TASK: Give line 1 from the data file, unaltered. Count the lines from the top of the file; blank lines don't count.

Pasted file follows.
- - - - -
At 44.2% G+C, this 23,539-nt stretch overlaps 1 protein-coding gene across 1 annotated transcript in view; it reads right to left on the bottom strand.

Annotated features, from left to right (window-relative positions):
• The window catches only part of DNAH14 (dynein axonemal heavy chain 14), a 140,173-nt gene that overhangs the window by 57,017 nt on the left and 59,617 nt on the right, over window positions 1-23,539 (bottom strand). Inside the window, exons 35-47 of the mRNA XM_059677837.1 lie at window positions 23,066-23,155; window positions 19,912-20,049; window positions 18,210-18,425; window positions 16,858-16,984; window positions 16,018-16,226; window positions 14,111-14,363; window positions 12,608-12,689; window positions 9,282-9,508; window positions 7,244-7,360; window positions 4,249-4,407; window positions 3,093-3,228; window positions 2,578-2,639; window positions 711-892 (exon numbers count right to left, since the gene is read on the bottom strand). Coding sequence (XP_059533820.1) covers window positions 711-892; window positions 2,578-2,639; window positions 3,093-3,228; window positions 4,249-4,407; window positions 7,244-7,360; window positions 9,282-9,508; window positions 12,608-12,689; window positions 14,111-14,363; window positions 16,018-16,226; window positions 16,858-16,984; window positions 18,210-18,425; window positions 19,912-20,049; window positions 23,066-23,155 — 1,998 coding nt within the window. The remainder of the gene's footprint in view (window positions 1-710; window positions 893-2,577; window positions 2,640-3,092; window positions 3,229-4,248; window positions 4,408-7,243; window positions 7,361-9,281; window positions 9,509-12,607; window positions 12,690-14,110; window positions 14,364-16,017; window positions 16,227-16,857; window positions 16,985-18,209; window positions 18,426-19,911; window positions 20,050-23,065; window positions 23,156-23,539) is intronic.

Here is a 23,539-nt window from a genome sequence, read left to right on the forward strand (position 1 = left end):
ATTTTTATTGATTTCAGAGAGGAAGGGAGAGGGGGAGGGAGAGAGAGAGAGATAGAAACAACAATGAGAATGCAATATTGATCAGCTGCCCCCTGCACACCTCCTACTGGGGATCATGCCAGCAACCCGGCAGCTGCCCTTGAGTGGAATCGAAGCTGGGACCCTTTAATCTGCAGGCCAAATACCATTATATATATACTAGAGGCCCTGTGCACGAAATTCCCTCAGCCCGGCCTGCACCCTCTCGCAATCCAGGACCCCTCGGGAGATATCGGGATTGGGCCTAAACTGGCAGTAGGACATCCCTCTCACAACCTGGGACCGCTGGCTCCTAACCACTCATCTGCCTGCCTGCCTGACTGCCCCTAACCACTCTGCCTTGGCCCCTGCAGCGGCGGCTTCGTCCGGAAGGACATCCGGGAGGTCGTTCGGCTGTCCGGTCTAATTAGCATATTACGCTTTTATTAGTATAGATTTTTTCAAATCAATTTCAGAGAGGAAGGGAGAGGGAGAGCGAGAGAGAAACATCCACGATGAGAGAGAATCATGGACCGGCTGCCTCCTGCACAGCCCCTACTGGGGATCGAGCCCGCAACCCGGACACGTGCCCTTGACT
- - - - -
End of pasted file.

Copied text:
At 44.2% G+C, this 23,539-nt stretch overlaps 1 protein-coding gene across 1 annotated transcript in view; it reads right to left on the bottom strand.